A snippet from my completed novel: A Confluence of Rivers
A Fat Back Story
Cut Bank ( MS ) February 1917
“Uncle Fats. Look, Uncle Fats.” Warren yelled, running across the distance between the house and the mule barn. He held a Martin fourteen fret, Model 1908 flattop guitar. The polished wood gleamed in the faint February sun. He handed the guitar to Fat Back, danced three times around. He watched the big man run his fingers over the sound board, up and down the strings, testing the tuning pegs.
“Sweet mother ‘a Jesus,” Fat Back said. “I heard they was guitars like this.” He plucked the first string. “Strike us a tunin’ note, boy. Let’s see how she sound.” Warren tapped the hammer against the plow shear.
Fat Back ran a fingernail across the string, turned the peg. He looked up, nodded; the boy tapped with the hammer again. They both laughed. “This ‘n ‘s different, ain’t it?”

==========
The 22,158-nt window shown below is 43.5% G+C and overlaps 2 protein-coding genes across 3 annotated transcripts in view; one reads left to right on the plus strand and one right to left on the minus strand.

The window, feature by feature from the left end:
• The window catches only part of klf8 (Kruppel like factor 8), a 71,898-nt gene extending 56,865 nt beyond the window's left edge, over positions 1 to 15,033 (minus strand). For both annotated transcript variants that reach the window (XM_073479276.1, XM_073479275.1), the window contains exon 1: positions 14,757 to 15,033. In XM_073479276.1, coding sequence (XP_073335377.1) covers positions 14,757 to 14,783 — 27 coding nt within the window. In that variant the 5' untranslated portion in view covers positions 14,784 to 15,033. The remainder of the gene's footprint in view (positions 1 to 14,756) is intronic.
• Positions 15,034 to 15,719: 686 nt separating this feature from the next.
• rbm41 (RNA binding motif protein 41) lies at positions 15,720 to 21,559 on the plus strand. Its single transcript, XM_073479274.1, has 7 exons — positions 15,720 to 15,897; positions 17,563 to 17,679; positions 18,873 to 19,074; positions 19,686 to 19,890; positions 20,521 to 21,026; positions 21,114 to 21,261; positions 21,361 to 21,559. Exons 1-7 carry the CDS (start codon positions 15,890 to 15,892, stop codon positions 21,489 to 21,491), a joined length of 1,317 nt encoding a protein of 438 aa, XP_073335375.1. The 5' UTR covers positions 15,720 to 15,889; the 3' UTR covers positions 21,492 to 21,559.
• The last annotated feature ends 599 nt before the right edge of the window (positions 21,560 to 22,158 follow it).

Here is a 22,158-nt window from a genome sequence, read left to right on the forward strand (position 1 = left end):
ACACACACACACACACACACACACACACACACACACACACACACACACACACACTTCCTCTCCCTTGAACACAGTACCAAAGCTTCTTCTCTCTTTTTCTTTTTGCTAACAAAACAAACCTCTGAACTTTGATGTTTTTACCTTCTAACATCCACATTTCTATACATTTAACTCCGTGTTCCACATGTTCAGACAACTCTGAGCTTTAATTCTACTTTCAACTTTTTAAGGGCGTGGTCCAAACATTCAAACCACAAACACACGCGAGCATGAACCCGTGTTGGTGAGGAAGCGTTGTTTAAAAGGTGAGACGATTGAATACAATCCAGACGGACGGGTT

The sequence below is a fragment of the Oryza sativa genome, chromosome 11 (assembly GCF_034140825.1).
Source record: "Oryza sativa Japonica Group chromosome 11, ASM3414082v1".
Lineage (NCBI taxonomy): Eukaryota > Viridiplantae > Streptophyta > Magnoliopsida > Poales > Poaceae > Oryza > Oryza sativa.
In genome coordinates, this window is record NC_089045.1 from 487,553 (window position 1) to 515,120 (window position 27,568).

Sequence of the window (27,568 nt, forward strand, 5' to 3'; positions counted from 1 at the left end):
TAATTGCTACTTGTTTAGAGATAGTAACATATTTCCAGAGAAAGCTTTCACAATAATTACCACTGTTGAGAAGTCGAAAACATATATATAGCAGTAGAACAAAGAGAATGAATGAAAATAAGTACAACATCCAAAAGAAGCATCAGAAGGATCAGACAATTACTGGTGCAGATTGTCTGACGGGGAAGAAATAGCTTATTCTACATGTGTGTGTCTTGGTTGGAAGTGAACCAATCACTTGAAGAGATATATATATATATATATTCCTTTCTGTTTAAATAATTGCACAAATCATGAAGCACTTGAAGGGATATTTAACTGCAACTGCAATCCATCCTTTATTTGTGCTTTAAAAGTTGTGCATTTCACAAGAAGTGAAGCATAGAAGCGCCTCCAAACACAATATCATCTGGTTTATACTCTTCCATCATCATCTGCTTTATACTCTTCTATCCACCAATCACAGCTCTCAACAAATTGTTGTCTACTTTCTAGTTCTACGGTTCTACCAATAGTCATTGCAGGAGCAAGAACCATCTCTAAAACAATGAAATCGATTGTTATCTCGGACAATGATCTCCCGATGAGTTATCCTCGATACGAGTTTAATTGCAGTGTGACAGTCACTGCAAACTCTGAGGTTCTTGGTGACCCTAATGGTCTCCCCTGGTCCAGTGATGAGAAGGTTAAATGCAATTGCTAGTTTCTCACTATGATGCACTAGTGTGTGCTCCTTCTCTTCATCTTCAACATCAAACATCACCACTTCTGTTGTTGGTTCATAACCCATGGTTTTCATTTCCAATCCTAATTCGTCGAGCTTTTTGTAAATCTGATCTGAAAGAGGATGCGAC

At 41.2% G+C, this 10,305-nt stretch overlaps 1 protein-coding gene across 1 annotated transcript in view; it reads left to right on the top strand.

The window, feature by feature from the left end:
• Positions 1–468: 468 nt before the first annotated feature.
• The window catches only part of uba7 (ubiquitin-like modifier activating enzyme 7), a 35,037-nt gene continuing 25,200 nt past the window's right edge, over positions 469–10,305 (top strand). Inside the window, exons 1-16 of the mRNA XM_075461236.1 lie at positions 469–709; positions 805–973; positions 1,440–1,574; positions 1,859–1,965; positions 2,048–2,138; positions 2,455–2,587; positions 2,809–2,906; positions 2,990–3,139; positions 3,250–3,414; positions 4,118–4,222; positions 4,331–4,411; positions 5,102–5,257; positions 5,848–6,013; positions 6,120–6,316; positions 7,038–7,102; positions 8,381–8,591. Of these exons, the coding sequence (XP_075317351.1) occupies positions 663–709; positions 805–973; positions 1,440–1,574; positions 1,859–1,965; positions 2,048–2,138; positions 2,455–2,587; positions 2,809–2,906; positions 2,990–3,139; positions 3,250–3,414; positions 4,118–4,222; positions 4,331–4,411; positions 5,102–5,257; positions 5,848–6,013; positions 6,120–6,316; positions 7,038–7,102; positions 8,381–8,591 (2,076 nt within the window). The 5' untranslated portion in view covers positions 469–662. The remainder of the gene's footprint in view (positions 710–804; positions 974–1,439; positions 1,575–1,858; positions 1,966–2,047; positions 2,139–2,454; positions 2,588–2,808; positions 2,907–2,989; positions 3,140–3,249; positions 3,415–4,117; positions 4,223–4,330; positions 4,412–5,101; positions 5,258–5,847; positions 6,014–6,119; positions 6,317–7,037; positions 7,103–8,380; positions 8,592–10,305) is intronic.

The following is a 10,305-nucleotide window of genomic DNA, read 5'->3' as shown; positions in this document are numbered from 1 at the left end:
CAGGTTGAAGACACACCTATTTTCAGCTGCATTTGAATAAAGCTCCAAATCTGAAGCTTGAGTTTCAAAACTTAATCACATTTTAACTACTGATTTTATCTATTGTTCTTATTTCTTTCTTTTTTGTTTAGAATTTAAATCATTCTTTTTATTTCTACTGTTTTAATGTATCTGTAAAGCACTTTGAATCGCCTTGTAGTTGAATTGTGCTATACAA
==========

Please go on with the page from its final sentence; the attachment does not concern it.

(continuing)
He handed the guitar to Warren. “Tune her up, boy; she’s yore’s.” Warren turned the pegs, Fat Back struck the plough shear.
They stayed in the mule barn deep into the fading February evening. They stroked the strings of the two instruments: the steel strings, the cat gut strings. They switched the guitars back and forth.
It’s plowin’ in the mornin’, plantin’ in the evenin’,
We plow in the mornin’, plant seeds in the evenin’.
Cotton seeds, corn seeds; slip in some beans.
Cotton, corn, now and then peas and beans.
Plant in the morning; be home lovin’ in the evenin’.
Torie stood off from the kitchen door, on the small back veranda; she pulled the down comforter close around her. The sounds drifted across the expanse, across the feed lot and the back yard, from the barns. There was laughter, the clear sharp notes of the twin guitars, the soft rhythmic voices of the big man and boy.
Plant that cotton, that corn, them peas and beans.
Work in the daytime, be home lovin’ come evenin’.
Mavis pushed open the door. “Can I ring the bell, Mama, call him in?”
“No,” her mother answered. “He’ll come in soon.” She touched her daughter’s hair, her shoulder.
They warmed their fingers over the small fire, the old black man and the eleven year old white boy. “Ole Fat Back be walkin’ home in the dark tonight. Ain’t no moon neither.”
And so it went.